It ain't what you don't know that gets you into trouble. It's what you know for sure that just ain't so.
-- Mark Twain
I'm a big fan of continuous integration, small checkins and very quick checkins. It's easier to debug afterwards and trying to puzzle together from perforce history afterwards is much easier when the changes are small and atomic. Now, that's what I like to do. Sometimes things don't really work out in the real world like you want it to so the other day I found myself with the fun situation of having two weeks worth of changes to try to integrate back into the main line. Of course nothing was backed up, nor did I feel particularly worried about it at the time. I had however done a lot of work, some of the changes involved the fruits of heavy thinking and other changes were the result of an hour or two of menial changes to the code that was a result of some other change.
So I'm pretty happy to integrate everything and merge, it goes pretty well. I'm almost at the point where I can check in when I notice that there is another overlapping change that just got committed to the repository. I get that one and notice that I need to resolve one of the .vcproj files I have checked out for edit. During the merge I realize that everything I've done to the file really doesn't make any sense anymore, just old vestiges of experiments several days old. So I quit the merge and simply revert the file. I can also mention that I do all this in p4win. I switch back to Visual Studio and I'm greeted by this dialog box:
Hm. Well, undo checkout seems reasonable since that's what I just did. Stupid Visual Studio just didn't catch what happened in the other program. Click. Compile. Errors! WTF? I'm digging through a lot of errors that really doesn't make any sense... then it dawns on me. Undo checkout reverts all the files bound to the project! The horror! At this point I go "fuck fuck fuck" like a mantra and occasionally groan a little. Not pretty.
In the end I had to reconstitute much of the files from memory, I had a little bit of help from one of the caches from our builds. No undelete tool caught anything (we even downloaded a couple off the Internet and tried). The apple was very sour at this point.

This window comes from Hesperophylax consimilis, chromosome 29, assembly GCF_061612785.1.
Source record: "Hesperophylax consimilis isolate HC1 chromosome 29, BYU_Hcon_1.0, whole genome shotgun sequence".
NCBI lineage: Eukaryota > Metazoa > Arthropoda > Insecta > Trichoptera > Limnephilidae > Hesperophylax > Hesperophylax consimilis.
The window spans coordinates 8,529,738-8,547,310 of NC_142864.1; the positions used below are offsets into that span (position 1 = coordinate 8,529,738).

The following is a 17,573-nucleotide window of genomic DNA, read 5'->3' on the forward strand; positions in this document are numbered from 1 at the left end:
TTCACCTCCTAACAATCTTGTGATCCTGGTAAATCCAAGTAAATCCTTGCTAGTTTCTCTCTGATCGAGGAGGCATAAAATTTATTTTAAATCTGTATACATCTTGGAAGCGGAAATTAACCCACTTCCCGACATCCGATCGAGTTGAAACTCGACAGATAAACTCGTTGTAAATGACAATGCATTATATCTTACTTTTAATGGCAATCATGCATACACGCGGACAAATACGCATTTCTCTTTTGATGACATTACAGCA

Eagle eye hindsight
Peter Paranoid usually backups his source files to a network drive every hour. This would of course have saved me from all this pain. The problem with this approach is that you have to remember to do it. Crap. Another option would have been to not trust any dialogs in Visual Studio related to source control (it simply can not do any of it correctly).
Speaking of backing up your source every now and then, there is no easy tool to do this out of the box in perforce. In many ways I feel that perforce is much like Maya, they provide a bit of basic orthogonal functionality and then tell you to roll your own integration into your workflow. There are a lot of scripts that do this and that out there, some of them are hidden inside the public perforce depot. Others, just reside on webpages like this. I've written similar scripts in the past, most of which are hidden in other (company) repositories. I would have really benefited from one at work now, but I've never felt the motivation to write one at work quite yet. This even pushed me over the line though, so I spent some time writing a solution that hopefully works for me. Too lazy to roll into work, I just installed a local version of the perforce server (now that I finally got rid of Vista so that I can run the client software).
As the returning reader might have guessed, this is just all leading up to yet another python script. This might even be useful! I hope so at least. The idea is that we can record the information from perforce about our clientstate and save this off in a separate file, maybe somewhere on the network somewhere so that we can have a backup. The script can also double as a transfer media between different clientspecs, e.g. you want to send changes you have locally to another developer but you don't want to commit it to the repository (think buildserver here, you can send this zip file to a buildserver, it verifies that the changes work and then tries to apply them to the repository itself, or just give the go ahead).